Dr. Balentine received his undergraduate degree from McDaniel College in Westminster, Maryland. He attended medical school at the Philadelphia College of Osteopathic Medicine graduating in1983. He completed his internship at St. Joseph's Hospital in Philadelphia and his Emergency Medicine residency at Lincoln Medical and Mental Health Center in the Bronx, where he served as chief resident.
Dr. Shiel received a Bachelor of Science degree with honors from the University of Notre Dame. There he was involved in research in radiation biology and received the Huisking Scholarship. After graduating from St. Louis University School of Medicine, he completed his Internal Medicine residency and Rheumatology fellowship at the University of California, Irvine. He is board-certified in Internal Medicine and Rheumatology.
The diagnosis is usually made by performing a spinal tap.
A CT scan or MRI of the brain can also be helpful but usually is only done in addition to the spinal tap.
Treatment depends on identifying the underlying cause. If bacteria are causing the infection, then antibiotics are indicated.
Anyone experiencing symptoms of encephalitis or meningitis should
see a doctor immediately.
Depending on the organism causing the infection, close contacts can also get sick and need to be evaluated by a health care
Basic methods that help to prevent the spread of infections (hand washing and covering ones mouth when
coughing) can also help prevent the spread of some forms of meningitis.
Being up to date on vaccinations will help prevent certain forms of meningitis.
What is encephalitis?
Encephalitis is brain inflammation. There are many types of encephalitis, most of which are caused by infections. Most often these infections are caused by viruses. In addition to infections, encephalitis can also be caused by certain diseases that result in an inflammation of the brain.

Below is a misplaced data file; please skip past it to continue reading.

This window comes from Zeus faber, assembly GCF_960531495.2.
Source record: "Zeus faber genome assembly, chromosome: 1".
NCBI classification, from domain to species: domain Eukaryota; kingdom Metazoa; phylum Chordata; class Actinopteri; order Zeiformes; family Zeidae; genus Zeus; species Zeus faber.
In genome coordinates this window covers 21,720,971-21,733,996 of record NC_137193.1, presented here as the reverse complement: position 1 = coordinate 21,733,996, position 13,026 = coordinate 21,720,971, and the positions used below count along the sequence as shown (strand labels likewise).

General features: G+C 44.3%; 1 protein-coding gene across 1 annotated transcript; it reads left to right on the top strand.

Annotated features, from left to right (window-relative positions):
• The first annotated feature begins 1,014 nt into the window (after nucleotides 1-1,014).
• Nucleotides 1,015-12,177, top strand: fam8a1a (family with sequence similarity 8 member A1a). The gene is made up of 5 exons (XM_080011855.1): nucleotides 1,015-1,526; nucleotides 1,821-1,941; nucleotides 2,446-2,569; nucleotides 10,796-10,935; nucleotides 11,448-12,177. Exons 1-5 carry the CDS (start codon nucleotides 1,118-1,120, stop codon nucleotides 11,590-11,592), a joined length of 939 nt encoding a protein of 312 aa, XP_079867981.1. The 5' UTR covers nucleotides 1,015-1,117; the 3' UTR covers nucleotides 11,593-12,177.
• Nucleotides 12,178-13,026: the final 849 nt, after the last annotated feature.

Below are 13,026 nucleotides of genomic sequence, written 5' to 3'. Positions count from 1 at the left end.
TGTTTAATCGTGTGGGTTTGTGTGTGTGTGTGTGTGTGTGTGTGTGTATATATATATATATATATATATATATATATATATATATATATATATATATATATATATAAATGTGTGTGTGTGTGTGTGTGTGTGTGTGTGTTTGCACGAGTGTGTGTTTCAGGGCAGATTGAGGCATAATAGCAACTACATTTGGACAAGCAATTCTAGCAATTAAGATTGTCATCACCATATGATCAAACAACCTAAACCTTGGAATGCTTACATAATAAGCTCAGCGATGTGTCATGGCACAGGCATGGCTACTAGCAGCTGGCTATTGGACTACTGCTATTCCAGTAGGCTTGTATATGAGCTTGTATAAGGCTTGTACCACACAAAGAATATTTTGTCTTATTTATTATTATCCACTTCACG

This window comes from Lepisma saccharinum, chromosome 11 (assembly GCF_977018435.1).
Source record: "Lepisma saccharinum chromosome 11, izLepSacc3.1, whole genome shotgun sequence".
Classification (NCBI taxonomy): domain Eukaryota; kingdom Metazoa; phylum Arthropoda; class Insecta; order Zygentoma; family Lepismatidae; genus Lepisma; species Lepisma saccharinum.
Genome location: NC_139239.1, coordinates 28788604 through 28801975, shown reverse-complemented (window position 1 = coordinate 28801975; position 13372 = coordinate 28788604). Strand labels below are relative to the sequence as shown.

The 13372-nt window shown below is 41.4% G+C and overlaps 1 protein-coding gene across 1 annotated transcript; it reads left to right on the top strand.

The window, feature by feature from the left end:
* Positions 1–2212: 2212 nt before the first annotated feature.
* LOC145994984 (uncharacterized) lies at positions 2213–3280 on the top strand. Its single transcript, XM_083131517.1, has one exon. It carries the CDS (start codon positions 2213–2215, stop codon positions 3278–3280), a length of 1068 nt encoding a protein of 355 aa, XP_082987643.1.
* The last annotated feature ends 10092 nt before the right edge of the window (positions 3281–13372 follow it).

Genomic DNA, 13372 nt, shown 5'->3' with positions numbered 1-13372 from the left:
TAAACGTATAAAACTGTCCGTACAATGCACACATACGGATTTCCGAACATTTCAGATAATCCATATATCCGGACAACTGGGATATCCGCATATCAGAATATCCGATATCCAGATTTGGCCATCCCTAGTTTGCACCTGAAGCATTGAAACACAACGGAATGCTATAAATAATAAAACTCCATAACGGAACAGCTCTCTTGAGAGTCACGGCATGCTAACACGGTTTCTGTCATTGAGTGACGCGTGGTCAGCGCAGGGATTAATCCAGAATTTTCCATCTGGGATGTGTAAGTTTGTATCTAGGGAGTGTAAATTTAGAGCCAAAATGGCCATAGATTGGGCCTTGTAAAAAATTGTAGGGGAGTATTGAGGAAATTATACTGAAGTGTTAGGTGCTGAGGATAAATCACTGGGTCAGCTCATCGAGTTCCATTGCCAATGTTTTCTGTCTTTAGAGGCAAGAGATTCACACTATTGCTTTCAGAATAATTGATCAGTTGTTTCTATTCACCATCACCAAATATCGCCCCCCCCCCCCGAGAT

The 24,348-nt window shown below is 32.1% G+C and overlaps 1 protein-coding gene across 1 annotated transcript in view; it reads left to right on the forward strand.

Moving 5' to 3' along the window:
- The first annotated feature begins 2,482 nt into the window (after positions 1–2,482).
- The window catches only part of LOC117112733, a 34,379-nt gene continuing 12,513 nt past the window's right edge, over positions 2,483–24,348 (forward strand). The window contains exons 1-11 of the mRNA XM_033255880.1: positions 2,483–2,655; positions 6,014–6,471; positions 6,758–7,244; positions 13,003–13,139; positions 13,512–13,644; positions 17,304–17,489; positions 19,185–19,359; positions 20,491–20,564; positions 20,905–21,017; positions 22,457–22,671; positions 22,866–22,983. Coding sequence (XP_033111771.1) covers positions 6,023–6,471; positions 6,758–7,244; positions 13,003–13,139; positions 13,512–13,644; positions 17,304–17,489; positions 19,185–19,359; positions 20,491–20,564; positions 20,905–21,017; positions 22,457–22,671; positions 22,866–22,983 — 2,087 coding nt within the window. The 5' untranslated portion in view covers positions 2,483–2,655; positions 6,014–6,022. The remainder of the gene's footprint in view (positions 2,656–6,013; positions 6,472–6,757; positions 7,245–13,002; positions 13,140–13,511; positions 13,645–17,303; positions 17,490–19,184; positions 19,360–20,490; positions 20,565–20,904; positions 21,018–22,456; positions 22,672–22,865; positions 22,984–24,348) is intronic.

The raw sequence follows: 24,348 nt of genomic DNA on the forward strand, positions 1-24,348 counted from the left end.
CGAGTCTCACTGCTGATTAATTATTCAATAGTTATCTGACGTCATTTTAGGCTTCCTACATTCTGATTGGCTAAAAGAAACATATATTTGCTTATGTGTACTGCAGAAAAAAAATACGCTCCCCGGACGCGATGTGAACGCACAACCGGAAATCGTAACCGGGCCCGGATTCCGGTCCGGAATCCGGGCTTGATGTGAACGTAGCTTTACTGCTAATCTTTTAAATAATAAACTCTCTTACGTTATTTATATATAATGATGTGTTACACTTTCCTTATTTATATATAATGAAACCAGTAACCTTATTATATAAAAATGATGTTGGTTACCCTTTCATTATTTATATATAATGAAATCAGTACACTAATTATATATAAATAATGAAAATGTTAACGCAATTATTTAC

What causes encephalitis?
Encephalitis is a rare condition that is caused most often by viruses. The leading cause of severe encephalitis is the herpes simplex virus. The very young and the elderly are more likely to have a severe case.
Exposure to viruses can occur through breathing in respiratory droplets from infected people, certain
insect bites, and direct skin contact.
Reviewed by William C. Shiel Jr., MD, FACP, FACR on 6/18/2012
Fungal Meningitis and Steroid Injections: a Health-Care Disease
A new health-care-related disease has been identified by the U.S. Centers for Disease Control and Prevention (CDC). The disease is fungal meningitis caused by fungal-contaminated steroid injections. While it is not new per se, it was newly found to be health-care-related because the disease is linked to a treatment known as epidural steroid injections, a treatment designed to reduce pain and inflammation in a person's back. According to the CDC, a company, the New England Compounding Center in Framingham, Mass., produced about 17,000 vials of methyl prednisolone acetate that were eventually determined to be likely contaminated by a fungus that rarely causes meningeal infections (infections of the lining tissue of the brain and spinal cord).